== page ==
Dunrovin is a ministry of the De La Salle Christian Brothers of the Midwest District. The Christian Brothers are a teaching order in the Catholic Church founded in France to teach poor children.
Midwest District Mission
We are Lasallian ministers, called together in association to serve and empower God’s people and one another through the educational mission of the Church.
We are men and women, young and old, Christian Brothers and colleagues exercising our shared ministry in faith and zeal.
Together we stand – open to the Spirit, rooted in the Gospel, enriched by our traditions, preferentially committed to the poor.
Together we enthusiastically forge a common future as Christian educators.
A Memoir written in Rouen in 1721 expresses succinctly what Saint John Baptist De La Salle had achieved between 1679 and 1719.
“Monsieur de La Salle had the idea of setting up gratuitous schools where the children of workmen and the poor would learn reading, writing and arithmetic, and would also receive a Christian education through catechisms and other forms of instruction appropriate for forming good Christians. For this purpose, he brought together a group of young unmarried men. He strove to have them live in a way which was consistent with the end of their Institute, and in order to recreate the life of the first Christians . . . he composed Rules for them.”
The formal approval of the Institute of the Brothers of the Christian Schools was done by Pope Benedict XIII. Unfortunately, the legal existence of the Institute in France was terminated from 1792 until 1805. Only a small group of Brothers in some of the Papal States and Rome continued to exist officially.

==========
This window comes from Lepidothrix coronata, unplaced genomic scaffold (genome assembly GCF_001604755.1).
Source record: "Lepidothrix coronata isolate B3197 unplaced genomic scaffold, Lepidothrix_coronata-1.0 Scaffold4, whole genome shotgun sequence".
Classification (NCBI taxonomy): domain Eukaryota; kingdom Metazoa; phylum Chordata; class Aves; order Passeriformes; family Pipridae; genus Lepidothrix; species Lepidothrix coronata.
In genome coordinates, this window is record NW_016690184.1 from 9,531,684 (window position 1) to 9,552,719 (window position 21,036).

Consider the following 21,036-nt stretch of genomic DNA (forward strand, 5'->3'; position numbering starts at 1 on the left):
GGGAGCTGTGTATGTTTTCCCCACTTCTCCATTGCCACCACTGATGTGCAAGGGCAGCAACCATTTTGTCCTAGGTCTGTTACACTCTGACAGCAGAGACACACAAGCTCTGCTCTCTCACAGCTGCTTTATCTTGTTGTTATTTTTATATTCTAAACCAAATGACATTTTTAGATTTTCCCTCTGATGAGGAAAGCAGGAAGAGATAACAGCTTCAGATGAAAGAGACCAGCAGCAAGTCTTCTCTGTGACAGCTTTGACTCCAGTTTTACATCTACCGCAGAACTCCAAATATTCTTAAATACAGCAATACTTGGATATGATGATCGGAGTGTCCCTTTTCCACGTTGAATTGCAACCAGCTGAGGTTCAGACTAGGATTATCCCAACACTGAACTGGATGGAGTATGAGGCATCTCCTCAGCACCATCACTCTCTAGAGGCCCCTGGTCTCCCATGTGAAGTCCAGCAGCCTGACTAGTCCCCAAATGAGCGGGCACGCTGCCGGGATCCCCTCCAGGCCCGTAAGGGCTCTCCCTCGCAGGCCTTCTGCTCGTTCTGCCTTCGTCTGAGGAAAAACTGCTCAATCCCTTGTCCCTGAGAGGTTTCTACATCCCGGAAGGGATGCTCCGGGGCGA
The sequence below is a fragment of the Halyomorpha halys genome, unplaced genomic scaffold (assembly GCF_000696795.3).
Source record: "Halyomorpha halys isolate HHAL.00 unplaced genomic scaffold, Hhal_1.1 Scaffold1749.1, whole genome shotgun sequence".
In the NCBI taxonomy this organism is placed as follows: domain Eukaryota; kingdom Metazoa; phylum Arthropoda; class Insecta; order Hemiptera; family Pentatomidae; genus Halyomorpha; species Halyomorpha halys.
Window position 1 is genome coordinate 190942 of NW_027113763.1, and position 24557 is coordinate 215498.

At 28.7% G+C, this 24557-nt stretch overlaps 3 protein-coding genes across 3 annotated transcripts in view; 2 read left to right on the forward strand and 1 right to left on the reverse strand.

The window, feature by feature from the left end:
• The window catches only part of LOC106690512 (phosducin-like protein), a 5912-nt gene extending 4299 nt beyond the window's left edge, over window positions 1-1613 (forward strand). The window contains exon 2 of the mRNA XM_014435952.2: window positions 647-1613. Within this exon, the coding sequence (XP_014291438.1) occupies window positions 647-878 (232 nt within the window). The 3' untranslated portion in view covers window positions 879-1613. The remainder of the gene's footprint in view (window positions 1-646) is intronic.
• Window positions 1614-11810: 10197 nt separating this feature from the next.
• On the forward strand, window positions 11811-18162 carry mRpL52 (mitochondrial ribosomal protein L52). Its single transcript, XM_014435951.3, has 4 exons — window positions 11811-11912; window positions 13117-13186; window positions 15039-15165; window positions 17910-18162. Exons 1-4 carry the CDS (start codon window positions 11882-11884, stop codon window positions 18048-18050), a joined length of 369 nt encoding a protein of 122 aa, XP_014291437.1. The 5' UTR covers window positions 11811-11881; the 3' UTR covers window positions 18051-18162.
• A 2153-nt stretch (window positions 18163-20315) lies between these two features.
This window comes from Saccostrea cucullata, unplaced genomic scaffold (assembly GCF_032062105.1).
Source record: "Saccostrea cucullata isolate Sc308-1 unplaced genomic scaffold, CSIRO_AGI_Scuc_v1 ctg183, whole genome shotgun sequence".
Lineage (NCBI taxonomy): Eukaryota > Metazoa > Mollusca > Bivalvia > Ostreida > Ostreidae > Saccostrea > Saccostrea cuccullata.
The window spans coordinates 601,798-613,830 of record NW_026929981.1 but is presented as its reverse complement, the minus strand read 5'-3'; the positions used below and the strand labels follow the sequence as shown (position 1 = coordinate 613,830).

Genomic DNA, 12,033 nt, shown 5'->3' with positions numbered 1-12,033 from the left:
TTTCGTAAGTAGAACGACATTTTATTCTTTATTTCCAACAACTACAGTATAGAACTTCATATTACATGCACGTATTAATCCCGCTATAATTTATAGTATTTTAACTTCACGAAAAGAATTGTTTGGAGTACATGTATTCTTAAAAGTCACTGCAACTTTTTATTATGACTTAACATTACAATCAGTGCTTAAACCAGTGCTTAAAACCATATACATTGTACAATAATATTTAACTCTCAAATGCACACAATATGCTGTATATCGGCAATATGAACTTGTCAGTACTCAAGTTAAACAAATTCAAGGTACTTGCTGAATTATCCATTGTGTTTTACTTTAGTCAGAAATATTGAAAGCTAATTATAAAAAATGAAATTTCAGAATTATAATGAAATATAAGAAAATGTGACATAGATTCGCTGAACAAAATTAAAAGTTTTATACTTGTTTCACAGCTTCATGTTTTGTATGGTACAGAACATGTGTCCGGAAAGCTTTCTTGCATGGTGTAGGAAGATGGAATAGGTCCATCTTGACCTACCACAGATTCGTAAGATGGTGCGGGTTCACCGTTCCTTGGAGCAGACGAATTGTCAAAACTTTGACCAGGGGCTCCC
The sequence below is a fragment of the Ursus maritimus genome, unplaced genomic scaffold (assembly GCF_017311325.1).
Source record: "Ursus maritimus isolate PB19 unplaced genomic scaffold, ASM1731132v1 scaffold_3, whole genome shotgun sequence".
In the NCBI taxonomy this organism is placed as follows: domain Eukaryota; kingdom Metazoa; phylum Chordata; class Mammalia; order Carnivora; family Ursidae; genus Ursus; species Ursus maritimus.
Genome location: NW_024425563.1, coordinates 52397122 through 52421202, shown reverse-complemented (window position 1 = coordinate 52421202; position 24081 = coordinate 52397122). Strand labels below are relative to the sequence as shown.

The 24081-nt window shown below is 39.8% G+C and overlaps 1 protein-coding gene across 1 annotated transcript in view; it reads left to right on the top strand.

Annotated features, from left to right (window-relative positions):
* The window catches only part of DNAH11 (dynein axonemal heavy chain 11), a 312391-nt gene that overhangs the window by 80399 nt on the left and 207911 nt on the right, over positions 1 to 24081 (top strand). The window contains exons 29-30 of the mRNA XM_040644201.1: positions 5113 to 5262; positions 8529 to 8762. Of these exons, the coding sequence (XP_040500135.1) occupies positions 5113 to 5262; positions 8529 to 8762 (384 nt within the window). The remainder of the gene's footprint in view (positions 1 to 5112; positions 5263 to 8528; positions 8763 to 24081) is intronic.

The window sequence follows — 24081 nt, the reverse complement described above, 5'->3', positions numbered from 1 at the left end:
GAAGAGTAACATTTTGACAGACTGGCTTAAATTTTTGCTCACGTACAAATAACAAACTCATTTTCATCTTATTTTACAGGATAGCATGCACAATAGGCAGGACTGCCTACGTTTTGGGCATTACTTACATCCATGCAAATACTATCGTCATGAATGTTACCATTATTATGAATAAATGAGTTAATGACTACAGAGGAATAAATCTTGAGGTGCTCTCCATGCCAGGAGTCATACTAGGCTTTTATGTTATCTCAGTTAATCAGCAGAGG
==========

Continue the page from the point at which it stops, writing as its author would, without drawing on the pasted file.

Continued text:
In 1805, the French restored the Lasallian brothers. In a century of extraordinary growth, this religious group expanded from France into 35 different countries, developing into a missionary policy beyond anything their founder had imagined. The 160 Brothers in France and Italy in 1810 became some 14,631 Brothers by 1900. That same year, John the Baptist de la Salle was canonized.
However, the secularization laws in France 1904-1912 changed the schools dramatically. Many were forced to close causing some religious to exclude faith in their teaching. Others considered this a betrayal and left France to continue their work. Some moved to Southern Belgium, Canada, and Spain while others joined existing communities in Argentina, Ecuador, Egypt, Brazil, Panama, Mexico, North Africa, and Australia.
With a vibrant focus on five core Lasallian principles, the Brothers continued to grow strong:
- Faith in the Presence of God, God is living and present in our world
- Concern for the Poor and Social Justice, with a call to respond to the needs of others
- Respect for All Persons, the heart of acknowledging all as children of God
- Quality Education, prepares students for college, career, and life
- Inclusive Community, a united community where everyone finds a place
Today, the La Salle Christian Brothers and lay Lasallian Partners minister to more than 900,000 students in 80 countries.